He was also at Prince William’s parade that December when his son’s future wife Kate made her first major appearance with the Royal Family.

Harry, who lives in California, has recalled how his “Commander-in-Chief” granny Queen Elizabeth made him smile and blush during his parade when she stopped to inspect him – she is thought to have made a witty remark.

The Royal Military Academy holds three passing-out parades a year for cadets completing the 44-week officer training course.

The Duke of Gloucester took the salute at the first one of the new reign last December.

At the academy today the King’s new colours were blessed and presented.

The old colours, belonging to the late Queen, were marched on to the parade ground as cadets saluted a statue of her.

Charles, who went to Dartmouth and Cranwell colleges while training with the Royal Navy and Royal Air Force respectively, recalled his experiences of half a century ago.

The King said: “Having attended, and survived, two of the other military academies 50 years ago, I think I have some idea of the challenges which are inherent in military training.”

He went on: “I have experienced the nerves, the exhaustion, even the self-doubt – but despite such recollections, it is the lifelong friendships which are forged through shared hardship, and the humour you find in the darkest hours of the coldest, wettest nights, which remain with you.”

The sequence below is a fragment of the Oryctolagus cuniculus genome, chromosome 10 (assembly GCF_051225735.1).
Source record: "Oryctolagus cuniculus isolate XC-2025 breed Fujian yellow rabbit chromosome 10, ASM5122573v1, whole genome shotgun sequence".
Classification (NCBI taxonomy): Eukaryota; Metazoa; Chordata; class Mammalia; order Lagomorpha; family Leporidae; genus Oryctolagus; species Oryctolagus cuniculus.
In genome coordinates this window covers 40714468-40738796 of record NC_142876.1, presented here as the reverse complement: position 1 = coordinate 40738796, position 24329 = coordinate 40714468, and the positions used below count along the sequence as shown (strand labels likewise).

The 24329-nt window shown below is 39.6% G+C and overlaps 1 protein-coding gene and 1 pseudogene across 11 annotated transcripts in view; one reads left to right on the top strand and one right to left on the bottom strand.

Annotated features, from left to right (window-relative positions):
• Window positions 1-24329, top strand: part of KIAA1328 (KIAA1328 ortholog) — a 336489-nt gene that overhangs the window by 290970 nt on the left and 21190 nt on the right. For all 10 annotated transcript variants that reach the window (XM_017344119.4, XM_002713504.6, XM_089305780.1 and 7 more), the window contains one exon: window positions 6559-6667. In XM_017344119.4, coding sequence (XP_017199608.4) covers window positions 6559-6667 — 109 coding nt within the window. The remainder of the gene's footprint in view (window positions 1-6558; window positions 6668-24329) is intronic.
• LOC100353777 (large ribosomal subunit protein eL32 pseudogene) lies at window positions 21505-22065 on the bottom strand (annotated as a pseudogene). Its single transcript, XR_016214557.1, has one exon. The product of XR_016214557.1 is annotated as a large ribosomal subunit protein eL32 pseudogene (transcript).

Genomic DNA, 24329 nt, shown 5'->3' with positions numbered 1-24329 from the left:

The King spoke of the war in Ukraine and praised the “courageously indomitable Ukrainian people.

War has returned to Europe on a scale not seen since 1945.

“As we have now passed the first anniversary of the conflict in Ukraine, it is worth saying that I have been particularly impressed and proud of the role the British Army, alongside wider defence, has played in supporting Ukraine.

“The UK has been a leading nation in delivering training expertise, equipment and advice alongside our allies and partners.”

He said that the conflict in Ukraine had shown the importance of partnerships such as Nato as well as with non-traditional allies.

The King highlighted that Finland had recently become a member of the Western alliance and said that move reinforced the “enduring strength of our collective resolve to stand up to illegal and unprovoked aggression”. His Majesty also praised the Army for its evacuation of vulnerable Afghans from Kabul and its support for the Government’s response to the pandemic.

The King continued, at the 200th Sovereign’s Parade: “Just as ­pressure in the East remains, so the peaceful world order which we so took for granted, particularly here in the West, is no guarantee.

“We face challenges at home and abroad, all of which, I know, draw on our Army to assist in keeping the country safe and functioning.”

Finally, he wished the new officers success and good luck for their future career.

He said: “I can only wish each of you every possible success and good fortune as you embark on your future service to this nation, and a most fulfilling career.

“We are fortunate to have you, as well as those here today who so loyally support you.”